Scheduled for July 23-26, the 2020 San Diego Comic-Con has become the latest publishing event casualty of the pandemic, following California Governor Gavin Newsom’s April 14 statement that large scale public events were “not on the cards” for the foreseeable future. Newsom added, “when you suggest June, July, August, it is unlikely.”

The San Diego Comic Con is one of the most important global events in the comics calendar, although its claim to fame as the world’s largest comic event is nowhere near accurate, and with 130,00 visitors typical of attendance the New York Comic Con has a better claim to the title of the biggest US comics event.

But size aside, the reputation of the San Diego event is legendary, and the cancellation will be received with dismay at the long wait until July 2021, perhaps mixed with relief that comics stakeholders won’t have to make potential life or death decisions about attending this year.

In a statement, the San Diego Comic Con explained:

Recognising that countless attendees save and plan for its conventions each year, and how many exhibitors and stakeholders rely upon its events for a major portion of their livelihood, (organisers) had hoped to delay this decision in anticipation that COVID-19 concerns might lessen by summer.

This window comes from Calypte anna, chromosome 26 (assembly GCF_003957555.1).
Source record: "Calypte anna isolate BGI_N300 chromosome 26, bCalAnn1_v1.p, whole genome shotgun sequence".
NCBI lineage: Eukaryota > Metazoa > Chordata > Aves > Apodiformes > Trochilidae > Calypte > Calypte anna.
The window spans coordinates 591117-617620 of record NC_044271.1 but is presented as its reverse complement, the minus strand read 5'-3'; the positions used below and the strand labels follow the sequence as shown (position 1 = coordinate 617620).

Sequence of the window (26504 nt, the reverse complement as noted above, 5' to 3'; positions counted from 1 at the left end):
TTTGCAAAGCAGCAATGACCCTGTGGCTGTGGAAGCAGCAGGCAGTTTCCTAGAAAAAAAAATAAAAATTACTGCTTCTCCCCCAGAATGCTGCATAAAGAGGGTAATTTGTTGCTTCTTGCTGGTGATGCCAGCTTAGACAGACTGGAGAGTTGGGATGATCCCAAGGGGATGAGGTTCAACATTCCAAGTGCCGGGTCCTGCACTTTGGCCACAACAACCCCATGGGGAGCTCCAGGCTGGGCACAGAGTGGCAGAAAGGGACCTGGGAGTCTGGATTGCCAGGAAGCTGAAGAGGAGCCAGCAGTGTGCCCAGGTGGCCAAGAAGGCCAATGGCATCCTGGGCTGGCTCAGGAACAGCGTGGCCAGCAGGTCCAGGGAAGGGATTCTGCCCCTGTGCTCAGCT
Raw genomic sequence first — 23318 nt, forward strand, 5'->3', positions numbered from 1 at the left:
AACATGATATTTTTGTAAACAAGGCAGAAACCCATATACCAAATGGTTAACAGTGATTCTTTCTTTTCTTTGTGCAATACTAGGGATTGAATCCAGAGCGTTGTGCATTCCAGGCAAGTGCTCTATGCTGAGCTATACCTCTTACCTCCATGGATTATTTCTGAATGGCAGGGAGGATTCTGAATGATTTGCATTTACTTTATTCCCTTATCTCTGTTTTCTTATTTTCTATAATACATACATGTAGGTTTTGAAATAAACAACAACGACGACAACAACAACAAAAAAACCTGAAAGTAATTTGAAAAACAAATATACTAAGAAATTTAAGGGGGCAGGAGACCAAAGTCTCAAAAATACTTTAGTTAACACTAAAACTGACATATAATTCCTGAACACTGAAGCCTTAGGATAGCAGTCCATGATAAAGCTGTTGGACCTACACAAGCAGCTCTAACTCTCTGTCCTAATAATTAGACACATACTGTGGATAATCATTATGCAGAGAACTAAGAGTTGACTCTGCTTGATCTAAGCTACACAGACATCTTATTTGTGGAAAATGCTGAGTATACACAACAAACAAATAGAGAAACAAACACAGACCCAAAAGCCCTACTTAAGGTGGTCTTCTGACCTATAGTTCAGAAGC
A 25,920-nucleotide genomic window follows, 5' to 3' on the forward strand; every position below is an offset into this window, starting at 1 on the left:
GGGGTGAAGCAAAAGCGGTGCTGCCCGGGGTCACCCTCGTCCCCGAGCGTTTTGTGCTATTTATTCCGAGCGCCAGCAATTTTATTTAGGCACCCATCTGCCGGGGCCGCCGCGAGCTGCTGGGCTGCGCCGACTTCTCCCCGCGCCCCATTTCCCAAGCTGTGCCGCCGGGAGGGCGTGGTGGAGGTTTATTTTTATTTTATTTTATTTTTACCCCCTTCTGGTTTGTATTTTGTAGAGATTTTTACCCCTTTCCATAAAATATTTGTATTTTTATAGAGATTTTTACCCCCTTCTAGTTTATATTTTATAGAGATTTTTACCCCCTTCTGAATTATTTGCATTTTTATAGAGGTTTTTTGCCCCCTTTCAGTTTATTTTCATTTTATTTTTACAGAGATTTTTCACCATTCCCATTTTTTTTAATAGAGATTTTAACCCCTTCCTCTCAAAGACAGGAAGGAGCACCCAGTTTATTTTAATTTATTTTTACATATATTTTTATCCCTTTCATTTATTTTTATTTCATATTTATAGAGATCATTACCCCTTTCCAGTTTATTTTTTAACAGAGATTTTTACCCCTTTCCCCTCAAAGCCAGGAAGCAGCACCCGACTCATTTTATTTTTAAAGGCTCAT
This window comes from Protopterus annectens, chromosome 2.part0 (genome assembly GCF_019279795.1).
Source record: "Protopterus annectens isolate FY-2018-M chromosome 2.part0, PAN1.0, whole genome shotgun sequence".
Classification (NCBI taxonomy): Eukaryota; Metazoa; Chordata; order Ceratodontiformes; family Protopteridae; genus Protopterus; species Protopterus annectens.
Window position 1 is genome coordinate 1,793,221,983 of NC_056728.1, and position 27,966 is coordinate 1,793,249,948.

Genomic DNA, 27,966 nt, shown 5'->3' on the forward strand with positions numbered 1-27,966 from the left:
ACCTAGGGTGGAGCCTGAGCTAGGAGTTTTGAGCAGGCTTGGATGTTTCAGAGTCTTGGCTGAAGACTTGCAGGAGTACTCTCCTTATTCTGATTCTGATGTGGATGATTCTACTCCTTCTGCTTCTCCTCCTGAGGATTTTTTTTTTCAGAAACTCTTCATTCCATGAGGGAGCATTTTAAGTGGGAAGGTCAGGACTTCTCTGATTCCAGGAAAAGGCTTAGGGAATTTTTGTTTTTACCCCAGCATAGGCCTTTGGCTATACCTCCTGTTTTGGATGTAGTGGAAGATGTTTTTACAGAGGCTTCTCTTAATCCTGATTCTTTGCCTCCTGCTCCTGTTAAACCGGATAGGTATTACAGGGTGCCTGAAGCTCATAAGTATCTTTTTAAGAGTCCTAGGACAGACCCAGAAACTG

Continuous monitoring of health advisories and recent statements by the Governor of California have made it clear that it would not be safe to move forward with plans for this year.

With the two big July events – the San Diego Comic Con and Book Expo America – now down and out, thoughts will be turning to the autumn and winter events calendar, with Digital Book World in the US, the Sharjah International Book Fair in the UAE and the Frankfurt Book Fair in Germany all now on at the at-risk list.

Of those three, DBW has announced plans for a smaller, potentially safer event to take place on schedule. More on that in a dedicated TNPS post shortly.

The Sharjah event, which regularly attracts over two million, is unlikely to go ahead in its usual fashion this year.

And the Frankfurt Book Fair, attracting crowds of over a quarter million, will also be looking at its options.

At this stage in the pandemic’s evolution there’s a big question mark over the rest of the 2020 publishing year, and potentially 2021 and beyond.